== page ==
Immune cell self-organization towards ongoing immune reactions on a tissue-mimicking microdevice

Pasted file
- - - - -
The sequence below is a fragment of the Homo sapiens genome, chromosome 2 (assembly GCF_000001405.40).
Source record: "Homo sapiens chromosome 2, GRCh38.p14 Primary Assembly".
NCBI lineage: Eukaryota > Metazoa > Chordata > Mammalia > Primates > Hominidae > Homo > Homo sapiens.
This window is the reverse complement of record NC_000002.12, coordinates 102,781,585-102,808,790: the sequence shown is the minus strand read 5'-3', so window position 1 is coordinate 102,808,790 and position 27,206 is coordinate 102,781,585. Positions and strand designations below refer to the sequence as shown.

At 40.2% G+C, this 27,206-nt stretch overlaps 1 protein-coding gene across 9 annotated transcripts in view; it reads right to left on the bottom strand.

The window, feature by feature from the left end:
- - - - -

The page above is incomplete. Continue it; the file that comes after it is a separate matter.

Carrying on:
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A tissue mimicking micro-device has been developed by our microfluidics group. The device has been designed in order to mimic complex in vivo scenarios of immune cell recruitment, where cells sense and are directed by soluble and structural signals in confined spaces. A maze-structured network of microchannels is connected to cell culture chambers where immune reactions can take part. Immune reactions represent a source of chemoattractants molecules for creating functional gradients across the network, possibly recruiting cells from other compartments. The device is composed of a patterned structure of polydimethylsiloxane (PDMS), an organisilane elastomeric polymer, bonded on a glass coverslid. In this work, our newly designed fourth generation device has been tested under several experimental conditions studies in order to determine its critical points in the study of cell chemotaxis. First, some of the microfabrication operations necessary for the realization of the chip have been expanded and partly translated to the biology laboratory. Good microfabrication procedures have been proved to be fundamental for the functionality of the device, since a good bonding between the micropatterned PDMS and the glass is crucial to spatially control the flow of chemoattractant molecules. Second, a preliminary characterization of diffusion dynamics within the device was perfomed. The design fits the creation of gradients across the mazed-structured network, but gradients seem to require time to be established. Some suggestion are therefore proposed in order to accelerate this process, such as increased dimensions of the attractor culture chambers, that are likely to help in the accumulation of more chemokine-producing cells. In any case, some results suggest that established gradients may be maintained during prolonged time inside the network. The device was then employed in biological experiments showing potential recruitment of bone marrow-derived dendritic (BMDC) cells. These cells invaded the network under certain experimental conditions and clearly localized towards the source of chemoattractant molecules. The long time needed for gradient formation and a degree of unpredictability of the dynamics in antigen-presentation reactions ongoing on-chip, did not demonstrated active recruitment of CD8+ and CD4+ T cell hybridomas. T cell hybridomas showed thought a high motility inside the device and interactions between them and BMDC have been documented in real-time. Moreover, the design fits the employement of several microscopy techniques that can be used to address diverse questions regarding mechanisms regulating cells’ routes and potentially (not present in this work) subcellular events during migration. The design was proven to organize the space surrounding migrating cells in a manner that is easily accessible to tracking and modeling techniques. Temporal components of migration still need to be fully elucidated and will require further work, also by coupling established biological assays, in order to fully benefit from device potentialities.